Recent inflation data
The rate of inflation across the UK stood at 3 percent in January 2018, unchanged from the previous month and above market expectations of 2.9 percent. Prices of recreation and culture rose further while cost of food and transportation increased at a softer pace. Inflation Rate in the United Kingdom averaged 2.58 percent from 1989 until 2018, reaching an all time high of 8.50 percent in April of 1991 and a record low of -0.10 percent in April of 2015.
We see, from the chart below, that the gilt yields indicated by the 30 year gilt auction has continually declined to a point of 1.98%. This means that inflation is currently higher than 30 year risk free interest rates. In other words, savers (bond holders) lose money in real terms.
By combining the two charts it become clear to see that the basis between inflation and interest rates is at a local high.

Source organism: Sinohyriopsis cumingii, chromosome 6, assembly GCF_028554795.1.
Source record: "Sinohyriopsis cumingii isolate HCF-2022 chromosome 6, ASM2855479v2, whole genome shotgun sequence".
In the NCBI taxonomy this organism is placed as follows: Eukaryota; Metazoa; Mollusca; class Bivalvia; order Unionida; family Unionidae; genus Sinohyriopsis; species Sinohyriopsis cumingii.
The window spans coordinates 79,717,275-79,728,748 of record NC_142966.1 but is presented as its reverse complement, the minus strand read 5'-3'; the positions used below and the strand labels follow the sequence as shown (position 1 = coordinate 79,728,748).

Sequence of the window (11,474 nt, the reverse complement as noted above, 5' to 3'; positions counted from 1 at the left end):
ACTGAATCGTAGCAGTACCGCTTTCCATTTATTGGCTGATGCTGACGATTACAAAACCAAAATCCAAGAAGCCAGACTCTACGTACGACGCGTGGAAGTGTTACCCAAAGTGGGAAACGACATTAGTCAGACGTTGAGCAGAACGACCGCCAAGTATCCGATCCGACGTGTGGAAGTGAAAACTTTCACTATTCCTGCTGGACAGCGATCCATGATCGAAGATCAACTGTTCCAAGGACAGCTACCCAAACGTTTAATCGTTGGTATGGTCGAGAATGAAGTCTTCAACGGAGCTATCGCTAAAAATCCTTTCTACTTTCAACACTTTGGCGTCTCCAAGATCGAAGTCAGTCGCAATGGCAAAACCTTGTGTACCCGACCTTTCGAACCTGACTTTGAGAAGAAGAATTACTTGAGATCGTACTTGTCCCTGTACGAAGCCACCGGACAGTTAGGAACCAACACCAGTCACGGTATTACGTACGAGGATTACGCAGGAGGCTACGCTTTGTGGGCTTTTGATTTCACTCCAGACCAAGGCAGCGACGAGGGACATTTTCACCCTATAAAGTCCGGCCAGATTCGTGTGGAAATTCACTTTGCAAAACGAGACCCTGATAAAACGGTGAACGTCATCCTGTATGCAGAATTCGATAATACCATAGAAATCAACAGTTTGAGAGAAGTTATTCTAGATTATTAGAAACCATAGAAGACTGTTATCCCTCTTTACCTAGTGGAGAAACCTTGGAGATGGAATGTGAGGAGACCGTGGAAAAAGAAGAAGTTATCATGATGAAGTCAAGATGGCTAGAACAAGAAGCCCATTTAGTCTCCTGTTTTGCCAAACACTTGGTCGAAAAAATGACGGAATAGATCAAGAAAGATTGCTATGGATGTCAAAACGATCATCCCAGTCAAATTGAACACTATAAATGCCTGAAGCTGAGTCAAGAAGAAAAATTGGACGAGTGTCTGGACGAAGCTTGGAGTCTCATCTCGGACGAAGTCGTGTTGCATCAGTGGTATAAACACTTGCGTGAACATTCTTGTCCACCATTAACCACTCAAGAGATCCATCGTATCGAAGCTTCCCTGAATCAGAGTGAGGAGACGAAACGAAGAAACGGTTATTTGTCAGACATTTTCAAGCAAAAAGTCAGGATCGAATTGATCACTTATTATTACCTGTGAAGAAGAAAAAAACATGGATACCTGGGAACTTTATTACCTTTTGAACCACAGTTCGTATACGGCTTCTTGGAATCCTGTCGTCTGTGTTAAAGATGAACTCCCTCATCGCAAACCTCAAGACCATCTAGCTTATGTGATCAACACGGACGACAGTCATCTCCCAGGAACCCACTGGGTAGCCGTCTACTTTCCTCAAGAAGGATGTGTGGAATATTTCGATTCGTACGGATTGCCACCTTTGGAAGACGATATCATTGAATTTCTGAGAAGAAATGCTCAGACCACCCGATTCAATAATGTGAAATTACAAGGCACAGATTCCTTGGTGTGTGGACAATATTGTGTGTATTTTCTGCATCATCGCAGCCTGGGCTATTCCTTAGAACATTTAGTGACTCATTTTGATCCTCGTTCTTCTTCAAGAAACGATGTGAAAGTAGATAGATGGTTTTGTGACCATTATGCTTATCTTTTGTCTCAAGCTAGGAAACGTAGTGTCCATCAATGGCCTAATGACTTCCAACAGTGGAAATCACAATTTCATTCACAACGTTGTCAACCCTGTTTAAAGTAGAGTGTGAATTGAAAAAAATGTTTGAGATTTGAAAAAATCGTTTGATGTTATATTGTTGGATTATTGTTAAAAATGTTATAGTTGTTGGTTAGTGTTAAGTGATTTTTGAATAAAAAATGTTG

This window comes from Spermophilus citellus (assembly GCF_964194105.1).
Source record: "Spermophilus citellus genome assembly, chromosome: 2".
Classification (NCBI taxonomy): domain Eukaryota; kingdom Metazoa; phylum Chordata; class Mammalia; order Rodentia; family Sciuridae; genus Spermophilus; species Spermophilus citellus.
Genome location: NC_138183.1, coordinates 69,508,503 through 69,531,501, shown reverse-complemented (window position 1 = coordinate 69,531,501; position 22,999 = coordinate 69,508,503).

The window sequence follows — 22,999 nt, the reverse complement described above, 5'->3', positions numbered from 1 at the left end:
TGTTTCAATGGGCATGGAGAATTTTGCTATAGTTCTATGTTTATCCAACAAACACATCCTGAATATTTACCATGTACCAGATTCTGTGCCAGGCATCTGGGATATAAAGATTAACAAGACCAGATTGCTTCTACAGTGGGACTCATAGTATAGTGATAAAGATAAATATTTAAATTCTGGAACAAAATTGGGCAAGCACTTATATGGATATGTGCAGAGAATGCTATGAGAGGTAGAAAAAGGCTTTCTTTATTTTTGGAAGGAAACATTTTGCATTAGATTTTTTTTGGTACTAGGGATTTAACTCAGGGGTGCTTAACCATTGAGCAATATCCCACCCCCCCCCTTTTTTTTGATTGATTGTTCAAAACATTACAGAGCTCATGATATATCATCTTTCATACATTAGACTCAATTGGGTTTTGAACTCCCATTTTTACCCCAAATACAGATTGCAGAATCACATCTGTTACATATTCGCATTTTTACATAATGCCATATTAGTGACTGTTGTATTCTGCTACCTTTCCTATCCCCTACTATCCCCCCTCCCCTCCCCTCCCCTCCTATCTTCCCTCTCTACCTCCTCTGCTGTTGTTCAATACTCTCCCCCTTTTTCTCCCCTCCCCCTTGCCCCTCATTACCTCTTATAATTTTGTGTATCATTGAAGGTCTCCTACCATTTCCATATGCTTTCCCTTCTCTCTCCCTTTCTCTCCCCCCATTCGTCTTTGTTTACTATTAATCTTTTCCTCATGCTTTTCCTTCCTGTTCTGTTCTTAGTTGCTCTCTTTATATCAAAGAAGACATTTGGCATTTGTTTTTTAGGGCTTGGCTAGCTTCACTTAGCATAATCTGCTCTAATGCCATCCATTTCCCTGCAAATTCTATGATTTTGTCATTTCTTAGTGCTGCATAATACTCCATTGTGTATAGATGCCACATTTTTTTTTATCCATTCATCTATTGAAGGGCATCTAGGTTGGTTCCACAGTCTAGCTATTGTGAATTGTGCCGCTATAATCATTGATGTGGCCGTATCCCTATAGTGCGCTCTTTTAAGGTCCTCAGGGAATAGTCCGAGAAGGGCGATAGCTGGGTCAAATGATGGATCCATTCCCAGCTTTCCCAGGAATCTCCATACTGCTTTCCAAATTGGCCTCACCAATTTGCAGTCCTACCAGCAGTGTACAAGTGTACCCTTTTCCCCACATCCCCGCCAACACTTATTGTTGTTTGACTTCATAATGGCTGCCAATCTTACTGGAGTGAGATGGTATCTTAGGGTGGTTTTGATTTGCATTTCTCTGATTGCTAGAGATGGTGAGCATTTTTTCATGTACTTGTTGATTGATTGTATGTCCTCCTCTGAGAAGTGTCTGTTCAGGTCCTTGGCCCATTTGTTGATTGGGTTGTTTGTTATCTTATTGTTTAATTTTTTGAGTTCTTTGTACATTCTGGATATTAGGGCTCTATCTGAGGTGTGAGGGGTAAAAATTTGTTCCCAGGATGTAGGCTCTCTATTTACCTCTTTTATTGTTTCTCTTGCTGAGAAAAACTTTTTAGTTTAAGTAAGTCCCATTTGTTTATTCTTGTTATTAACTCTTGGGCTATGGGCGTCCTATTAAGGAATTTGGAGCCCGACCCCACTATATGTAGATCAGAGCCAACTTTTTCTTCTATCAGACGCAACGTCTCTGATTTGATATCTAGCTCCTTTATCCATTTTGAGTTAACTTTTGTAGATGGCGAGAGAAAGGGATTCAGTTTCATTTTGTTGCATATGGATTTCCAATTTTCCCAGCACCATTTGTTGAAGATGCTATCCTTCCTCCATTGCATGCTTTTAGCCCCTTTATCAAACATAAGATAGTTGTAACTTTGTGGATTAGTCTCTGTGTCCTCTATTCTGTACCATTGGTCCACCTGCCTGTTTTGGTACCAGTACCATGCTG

With the above, it is expected that either inflation will decrease or interest rates will rise. Given that inflation is driven globally, it is more likely to be the case that UK rates will have to rise to match inflation that the converse.
Cash in the bank at the time of writing will yield zero percent. Sometimes up to 0.5% for various savings accounts. This means that bank cash is the worst investment (in terms of lowest yielding).
With inflation rising, albeit slowly and from a historically low base, one expects interest rates to follow. This means that assets such as property will be negatively affected. In the most immediate terms, the cost of borrowing to fund a property will increase. The costs would have to be passed on to tenants or absorbed by owners which would make it less desirable to own a property thus-forth pushing down prices.